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elle (la photo) e lui (le cinéma)
[P]hotography and cinema are the most famous couple in the visual arts of the 1900’s, and also the most intriguing, when examined closely, and as such, nicely ignored by the two distinct theoretical fields.
The set is the privileged location where their game has always taken place; a game made up of attraction and revealing, mutual involvement and anonymous exchanges, based on a twisting spiral, in which the momentary and instrumental union does not cancel the different identities, but make makes them rather unsettling… except it ignores them.
In this one-hundred-year-old story, she “photography”, a small two-dimensional, silent object in search of stillness and movement, had to pay the price of working, in order to provide fame for Him, “cinema”, an animated subject by nature, as a synthesis of millions of frames, first silent, and later with spoken sound, are projected onto bigger and bigger screens, in dark rooms, where reality enters as make-believe, and even stated as such, the theoretical complexity of it, is but merely mentioned.
In fact, cinema, considered as a material object, requires that during the working phase, the director of photography be in agreement with the film director, and here, this is referring to a professional role in charge of the shooting (and the equipment involved -lenses, lighting, etc.), developing and printing “the film”. Well-determined tasks which, only nominally, refer to the shooting phase of photographic images. In theory, however, how the photographic vision of the world may have influenced or still influences that of cinema, and vice-versa, still remains a mystery.
Furthermore, would this matter be simplified or complicated if we were to consider cinema as a “language”- generally speaking- with the smallest unit being the frame or an alphabetical letter of light, which when repeated in sequence, and projected at regular intervals, provides the illusion of movement? The reproduction of these images onto paper is also referred to as a frame, often used for grasping a specific fragment of the film. The points outlined here are not but a fraction of those created by the phantasmagoric relationship between Her, photography, and Him, cinema. Yes, because in order to be noticed by the great public, and in order to nourish film star legends, the cinema, or better, the industry which produces them required: – photography, such as pictures of actors and technicians at work during the shooting breaks (set photography); – Stills, taken before, during or immediately after a shooting, which are used for advertising the film; – portrait photographs, taken for the most part in the studio, in order to create legends out of beautiful and unreachable men and women, rather stars, in the early decades of the 1900’s, whose autographed photos, referred to as fan photos, thousands of fans were anxiously after.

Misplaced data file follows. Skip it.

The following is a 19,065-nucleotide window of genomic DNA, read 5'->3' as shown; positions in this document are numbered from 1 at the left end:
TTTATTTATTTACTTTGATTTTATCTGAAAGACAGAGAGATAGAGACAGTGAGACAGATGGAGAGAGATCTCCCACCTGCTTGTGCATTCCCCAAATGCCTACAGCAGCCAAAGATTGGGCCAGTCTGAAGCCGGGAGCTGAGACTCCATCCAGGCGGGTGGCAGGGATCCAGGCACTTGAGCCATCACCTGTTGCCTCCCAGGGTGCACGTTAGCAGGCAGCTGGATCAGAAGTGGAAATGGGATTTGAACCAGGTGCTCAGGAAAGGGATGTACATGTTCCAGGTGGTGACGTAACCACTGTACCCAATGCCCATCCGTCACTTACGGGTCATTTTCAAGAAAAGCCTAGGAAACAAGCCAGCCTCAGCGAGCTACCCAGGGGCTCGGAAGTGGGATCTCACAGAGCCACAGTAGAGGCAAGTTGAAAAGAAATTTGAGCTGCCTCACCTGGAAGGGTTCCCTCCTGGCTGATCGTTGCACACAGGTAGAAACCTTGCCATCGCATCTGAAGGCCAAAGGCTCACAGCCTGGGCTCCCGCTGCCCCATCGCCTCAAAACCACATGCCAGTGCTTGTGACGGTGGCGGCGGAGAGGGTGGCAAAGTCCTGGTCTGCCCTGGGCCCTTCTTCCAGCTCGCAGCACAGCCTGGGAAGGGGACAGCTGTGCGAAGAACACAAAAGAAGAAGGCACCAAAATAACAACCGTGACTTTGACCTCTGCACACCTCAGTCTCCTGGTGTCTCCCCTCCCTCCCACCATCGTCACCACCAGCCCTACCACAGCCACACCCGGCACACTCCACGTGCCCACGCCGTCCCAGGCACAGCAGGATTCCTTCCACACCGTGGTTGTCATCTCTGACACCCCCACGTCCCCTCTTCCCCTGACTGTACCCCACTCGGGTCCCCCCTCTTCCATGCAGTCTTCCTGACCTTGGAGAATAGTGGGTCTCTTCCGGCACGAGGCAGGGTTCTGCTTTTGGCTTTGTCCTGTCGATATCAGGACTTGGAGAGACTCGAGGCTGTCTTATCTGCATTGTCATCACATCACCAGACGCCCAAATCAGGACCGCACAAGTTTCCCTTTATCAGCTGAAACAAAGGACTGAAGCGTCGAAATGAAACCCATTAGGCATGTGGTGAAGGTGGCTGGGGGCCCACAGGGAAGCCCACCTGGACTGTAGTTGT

The first two tasks were mostly up to one individual, called a set photographer, who would be called upon during a shooting, to reproduce that which the movie camera saw, into photography, taking pictures (hundreds to thousands), which gave an idea of a certain film. They re-enhance the stylistic impression – and not common recordings- and this is exactly why they were used, (as they were until the 1960’s) for play-bills, photo packages (30-40 positive prints) for the press, and photo albums, intended for selling the film abroad.
Furthermore, on the set, the photographer covers the entire work done on the film he is following, totally free to capture marginal aspects and characters, revealing their make-believe mechanisms.
If most of these shots taken eventually ended up in the personal collection of the photographer, and among these, portraits taken in the studio, it seems evident that the production of cinema photography has been, and still is rather immense, even though the number of the corresponding prints selected for distribution, results to much lower.
(by Angela Tromellini, in collaboration with the Cineteca comunale di Bologna.)